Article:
What better way to impress your prospects than by knowing a little something about them before you even talk?
Your prospects don’t expect you to know them inside and out before you speak. But they do want you to have a basic understanding that shows you “get” them.
While the web does a lot to reduce privacy, that’s a good thing in the case of sales.
Let me explain some ways you can find specific information about your prospects, without feeling like a stalker:
1. Your Prospect’s Blog
This seriously only takes a few minutes. Google “their name + blog,” and also check out their company blog.
What you want is posts discussing specific information about your prospect personally…or their company. It’s pretty easy to tell by their blog post’s titles what information they’re going to reveal.
So just skim the titles, and see what you can find.
2. Glassdoor Reviews
This site has employee reviews of companies. It’s not the best for small businesses of just a few employees – but it may still have some useful info. But it works great for bigger companies.
Read those reviews. Employees discuss the good and bad. The negative may indicate serious problems your prospect’s company has.
3. Google News
What’s a better icebreaker than letting your prospect know the good things you read about them in the news? All you need is Google News.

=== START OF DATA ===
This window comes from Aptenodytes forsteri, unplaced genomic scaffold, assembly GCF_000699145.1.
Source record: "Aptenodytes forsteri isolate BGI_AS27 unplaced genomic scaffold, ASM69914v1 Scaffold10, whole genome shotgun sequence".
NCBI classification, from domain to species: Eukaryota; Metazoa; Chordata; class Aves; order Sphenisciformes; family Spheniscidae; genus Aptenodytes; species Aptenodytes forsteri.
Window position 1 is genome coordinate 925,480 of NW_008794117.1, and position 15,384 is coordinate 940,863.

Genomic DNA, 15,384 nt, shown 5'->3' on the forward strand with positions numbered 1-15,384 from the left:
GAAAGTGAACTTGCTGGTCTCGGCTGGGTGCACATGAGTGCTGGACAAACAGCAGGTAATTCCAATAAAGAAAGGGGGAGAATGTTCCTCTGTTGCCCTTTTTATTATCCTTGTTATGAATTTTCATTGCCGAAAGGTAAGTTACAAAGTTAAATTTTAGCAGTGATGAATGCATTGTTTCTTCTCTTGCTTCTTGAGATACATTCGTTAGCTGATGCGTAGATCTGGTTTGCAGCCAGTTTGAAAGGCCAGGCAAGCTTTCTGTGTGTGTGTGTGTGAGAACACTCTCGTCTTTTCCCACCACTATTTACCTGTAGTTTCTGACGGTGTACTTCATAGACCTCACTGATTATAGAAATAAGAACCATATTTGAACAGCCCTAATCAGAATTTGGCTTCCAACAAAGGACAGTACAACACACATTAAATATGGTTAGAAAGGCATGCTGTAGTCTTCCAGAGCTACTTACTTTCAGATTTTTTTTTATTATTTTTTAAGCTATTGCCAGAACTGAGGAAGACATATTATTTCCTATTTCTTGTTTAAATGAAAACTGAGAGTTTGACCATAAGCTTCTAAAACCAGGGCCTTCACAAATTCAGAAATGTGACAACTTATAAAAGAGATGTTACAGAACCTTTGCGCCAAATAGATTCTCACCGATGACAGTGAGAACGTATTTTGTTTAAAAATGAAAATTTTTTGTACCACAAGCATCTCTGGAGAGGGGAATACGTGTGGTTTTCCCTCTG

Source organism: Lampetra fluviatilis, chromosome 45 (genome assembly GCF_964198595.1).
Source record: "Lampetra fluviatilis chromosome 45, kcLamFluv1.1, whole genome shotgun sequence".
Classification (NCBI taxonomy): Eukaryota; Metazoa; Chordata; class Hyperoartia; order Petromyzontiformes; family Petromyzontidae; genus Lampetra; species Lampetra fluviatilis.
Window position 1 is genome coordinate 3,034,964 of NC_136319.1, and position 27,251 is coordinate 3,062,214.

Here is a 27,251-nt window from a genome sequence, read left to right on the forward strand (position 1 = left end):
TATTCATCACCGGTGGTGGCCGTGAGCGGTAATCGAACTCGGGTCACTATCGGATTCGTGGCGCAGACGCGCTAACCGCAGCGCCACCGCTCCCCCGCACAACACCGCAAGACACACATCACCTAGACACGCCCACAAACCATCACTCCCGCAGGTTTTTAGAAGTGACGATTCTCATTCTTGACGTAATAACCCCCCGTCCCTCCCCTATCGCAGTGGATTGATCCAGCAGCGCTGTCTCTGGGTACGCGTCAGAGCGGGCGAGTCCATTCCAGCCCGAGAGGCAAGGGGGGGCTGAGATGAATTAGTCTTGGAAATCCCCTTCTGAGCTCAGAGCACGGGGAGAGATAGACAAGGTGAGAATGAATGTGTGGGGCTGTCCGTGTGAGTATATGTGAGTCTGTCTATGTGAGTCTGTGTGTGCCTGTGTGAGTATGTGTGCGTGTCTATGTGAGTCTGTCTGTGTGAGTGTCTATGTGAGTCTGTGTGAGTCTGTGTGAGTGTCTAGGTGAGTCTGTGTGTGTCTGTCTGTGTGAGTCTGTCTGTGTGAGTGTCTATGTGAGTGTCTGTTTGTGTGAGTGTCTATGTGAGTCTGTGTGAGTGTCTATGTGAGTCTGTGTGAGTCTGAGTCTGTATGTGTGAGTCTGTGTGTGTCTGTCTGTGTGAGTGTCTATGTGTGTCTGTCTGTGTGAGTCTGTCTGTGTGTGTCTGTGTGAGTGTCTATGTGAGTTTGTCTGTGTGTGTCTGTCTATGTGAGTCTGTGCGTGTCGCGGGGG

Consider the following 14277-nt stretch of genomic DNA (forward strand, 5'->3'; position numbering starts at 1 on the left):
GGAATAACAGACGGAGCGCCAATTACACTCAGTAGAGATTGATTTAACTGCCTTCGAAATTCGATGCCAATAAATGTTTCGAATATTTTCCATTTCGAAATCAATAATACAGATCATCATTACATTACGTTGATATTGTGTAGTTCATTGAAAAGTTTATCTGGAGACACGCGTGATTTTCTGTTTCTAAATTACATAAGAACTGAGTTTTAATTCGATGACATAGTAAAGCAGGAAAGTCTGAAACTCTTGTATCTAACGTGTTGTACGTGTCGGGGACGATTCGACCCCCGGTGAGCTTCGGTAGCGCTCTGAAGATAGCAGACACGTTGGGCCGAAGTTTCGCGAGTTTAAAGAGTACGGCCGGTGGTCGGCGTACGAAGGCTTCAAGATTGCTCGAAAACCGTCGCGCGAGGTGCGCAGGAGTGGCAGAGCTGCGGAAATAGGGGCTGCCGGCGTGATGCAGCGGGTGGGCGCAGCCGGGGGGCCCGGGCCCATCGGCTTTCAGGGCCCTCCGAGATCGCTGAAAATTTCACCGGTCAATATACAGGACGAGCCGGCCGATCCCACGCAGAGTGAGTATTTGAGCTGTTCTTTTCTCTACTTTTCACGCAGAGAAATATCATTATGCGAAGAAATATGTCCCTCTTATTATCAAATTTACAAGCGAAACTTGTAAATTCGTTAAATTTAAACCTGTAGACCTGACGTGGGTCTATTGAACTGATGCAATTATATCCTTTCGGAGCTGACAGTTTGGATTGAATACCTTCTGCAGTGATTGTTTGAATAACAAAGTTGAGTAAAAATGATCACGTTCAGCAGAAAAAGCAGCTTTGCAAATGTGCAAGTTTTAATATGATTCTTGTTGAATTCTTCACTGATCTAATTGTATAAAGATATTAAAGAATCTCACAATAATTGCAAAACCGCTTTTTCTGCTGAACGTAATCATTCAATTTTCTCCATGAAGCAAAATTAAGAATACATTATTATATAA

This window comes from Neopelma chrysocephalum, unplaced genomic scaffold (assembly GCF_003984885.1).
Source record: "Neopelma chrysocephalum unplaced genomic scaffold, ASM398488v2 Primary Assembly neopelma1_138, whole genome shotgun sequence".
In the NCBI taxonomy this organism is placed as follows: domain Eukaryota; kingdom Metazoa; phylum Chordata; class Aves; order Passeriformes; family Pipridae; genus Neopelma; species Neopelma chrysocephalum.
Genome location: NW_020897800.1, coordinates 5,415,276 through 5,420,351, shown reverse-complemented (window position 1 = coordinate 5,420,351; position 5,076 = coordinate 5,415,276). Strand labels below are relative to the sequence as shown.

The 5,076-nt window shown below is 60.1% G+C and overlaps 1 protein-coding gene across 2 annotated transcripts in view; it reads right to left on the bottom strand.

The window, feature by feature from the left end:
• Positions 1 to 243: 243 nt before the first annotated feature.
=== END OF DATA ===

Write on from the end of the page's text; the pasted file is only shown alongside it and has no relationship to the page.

Google your prospect’s name there. Press releases, and other notable mentions, will come up. You can also use these to stay in touch after initial conversations.
4. Other Major Social Media – LinkedIn, Twitter, Facebook, Pinterest
Okay, I’ll be honest. You might feel like a bit of a stalker here.
But this doesn’t cross the line into stalking. I promise!
Some simple ways you can find information specific to your prospect on these:
• At Pinterest, click the username and icon at the top left of their profile. From there, you can browse their boards, pins, and likes. You can even find what your prospects like to eat for dinner.
• On Twitter, you can look at your prospect’s shares. But they can also post photos and videos that offer insights into their lives. You can also click the “News” section to see other mentions of your prospect in the Twitterverse.
• When you check them out on Facebook, you can see their “photos,” “likes,” “recent activity,” and some comments they’ve made to other people. Study this information, and see if you can use any of it to break the ice.
• On LinkedIn, you have an abundance of information to check out. The best stuff’s at the bottom of each user’s profile. Look at the groups your prospect participates in. Maybe even join 1 or 2. You’ll also see the news topics they follow. If that’s not enough info for you, check out the “opportunities John is looking for” and “causes John cares about.”
Even though you might feel like a stalker after all that, you’re not. It’s prospect research – as long as you stay out of the personal stuff clearly not related to work.
The web allows you to research your prospects in-depth before you even speak to them. Now, you have plenty of information to make each conversation a good one.